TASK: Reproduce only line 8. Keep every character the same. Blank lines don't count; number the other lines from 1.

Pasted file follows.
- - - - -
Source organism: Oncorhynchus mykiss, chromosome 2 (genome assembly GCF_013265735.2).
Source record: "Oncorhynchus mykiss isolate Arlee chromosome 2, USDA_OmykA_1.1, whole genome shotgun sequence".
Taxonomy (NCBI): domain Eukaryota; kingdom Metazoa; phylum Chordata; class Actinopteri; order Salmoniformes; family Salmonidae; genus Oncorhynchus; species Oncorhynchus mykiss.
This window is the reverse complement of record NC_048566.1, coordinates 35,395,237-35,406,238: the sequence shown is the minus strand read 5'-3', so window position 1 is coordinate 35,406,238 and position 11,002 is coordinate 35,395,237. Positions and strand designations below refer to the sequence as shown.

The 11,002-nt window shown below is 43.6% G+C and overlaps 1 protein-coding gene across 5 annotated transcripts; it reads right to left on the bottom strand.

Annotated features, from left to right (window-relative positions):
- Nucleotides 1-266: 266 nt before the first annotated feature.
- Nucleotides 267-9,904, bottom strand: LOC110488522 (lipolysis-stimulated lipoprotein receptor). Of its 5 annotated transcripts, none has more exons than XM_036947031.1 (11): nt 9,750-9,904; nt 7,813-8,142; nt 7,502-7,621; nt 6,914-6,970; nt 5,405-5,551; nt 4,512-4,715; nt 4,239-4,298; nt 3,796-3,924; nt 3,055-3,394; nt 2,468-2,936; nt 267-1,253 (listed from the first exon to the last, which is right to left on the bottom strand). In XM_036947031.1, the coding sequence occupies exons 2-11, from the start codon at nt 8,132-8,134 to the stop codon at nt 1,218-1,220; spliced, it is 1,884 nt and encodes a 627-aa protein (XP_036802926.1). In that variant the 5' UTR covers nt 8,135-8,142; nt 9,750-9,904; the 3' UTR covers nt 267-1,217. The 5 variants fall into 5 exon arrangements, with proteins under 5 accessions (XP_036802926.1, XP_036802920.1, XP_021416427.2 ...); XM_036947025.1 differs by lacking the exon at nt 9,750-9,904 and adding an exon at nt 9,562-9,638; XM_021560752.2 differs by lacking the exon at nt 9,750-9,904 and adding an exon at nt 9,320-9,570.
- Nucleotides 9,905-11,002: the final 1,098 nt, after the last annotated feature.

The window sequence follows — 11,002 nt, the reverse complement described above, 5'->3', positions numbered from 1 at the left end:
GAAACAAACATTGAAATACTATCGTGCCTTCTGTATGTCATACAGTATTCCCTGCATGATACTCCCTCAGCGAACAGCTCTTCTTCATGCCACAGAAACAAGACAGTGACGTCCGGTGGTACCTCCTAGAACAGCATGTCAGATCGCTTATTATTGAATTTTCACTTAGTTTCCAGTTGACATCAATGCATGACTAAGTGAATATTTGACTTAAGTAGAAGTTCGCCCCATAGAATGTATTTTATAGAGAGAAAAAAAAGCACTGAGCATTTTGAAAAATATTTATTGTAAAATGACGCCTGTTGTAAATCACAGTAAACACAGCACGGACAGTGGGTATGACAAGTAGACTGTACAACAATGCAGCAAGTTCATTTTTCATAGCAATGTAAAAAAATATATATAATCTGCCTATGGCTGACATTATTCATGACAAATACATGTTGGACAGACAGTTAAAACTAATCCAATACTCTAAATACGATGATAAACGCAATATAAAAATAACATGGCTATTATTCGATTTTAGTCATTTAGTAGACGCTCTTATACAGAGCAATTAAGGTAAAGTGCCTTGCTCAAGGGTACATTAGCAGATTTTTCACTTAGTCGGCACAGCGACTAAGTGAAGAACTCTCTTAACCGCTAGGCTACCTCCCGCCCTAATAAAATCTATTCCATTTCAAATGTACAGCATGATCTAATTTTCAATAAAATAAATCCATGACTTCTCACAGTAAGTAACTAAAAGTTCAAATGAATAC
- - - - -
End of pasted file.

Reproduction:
- Nucleotides 267-9,904, bottom strand: LOC110488522 (lipolysis-stimulated lipoprotein receptor). Of its 5 annotated transcripts, none has more exons than XM_036947031.1 (11): nt 9,750-9,904; nt 7,813-8,142; nt 7,502-7,621; nt 6,914-6,970; nt 5,405-5,551; nt 4,512-4,715; nt 4,239-4,298; nt 3,796-3,924; nt 3,055-3,394; nt 2,468-2,936; nt 267-1,253 (listed from the first exon to the last, which is right to left on the bottom strand). In XM_036947031.1, the coding sequence occupies exons 2-11, from the start codon at nt 8,132-8,134 to the stop codon at nt 1,218-1,220; spliced, it is 1,884 nt and encodes a 627-aa protein (XP_036802926.1). In that variant the 5' UTR covers nt 8,135-8,142; nt 9,750-9,904; the 3' UTR covers nt 267-1,217. The 5 variants fall into 5 exon arrangements, with proteins under 5 accessions (XP_036802926.1, XP_036802920.1, XP_021416427.2 ...); XM_036947025.1 differs by lacking the exon at nt 9,750-9,904 and adding an exon at nt 9,562-9,638; XM_021560752.2 differs by lacking the exon at nt 9,750-9,904 and adding an exon at nt 9,320-9,570.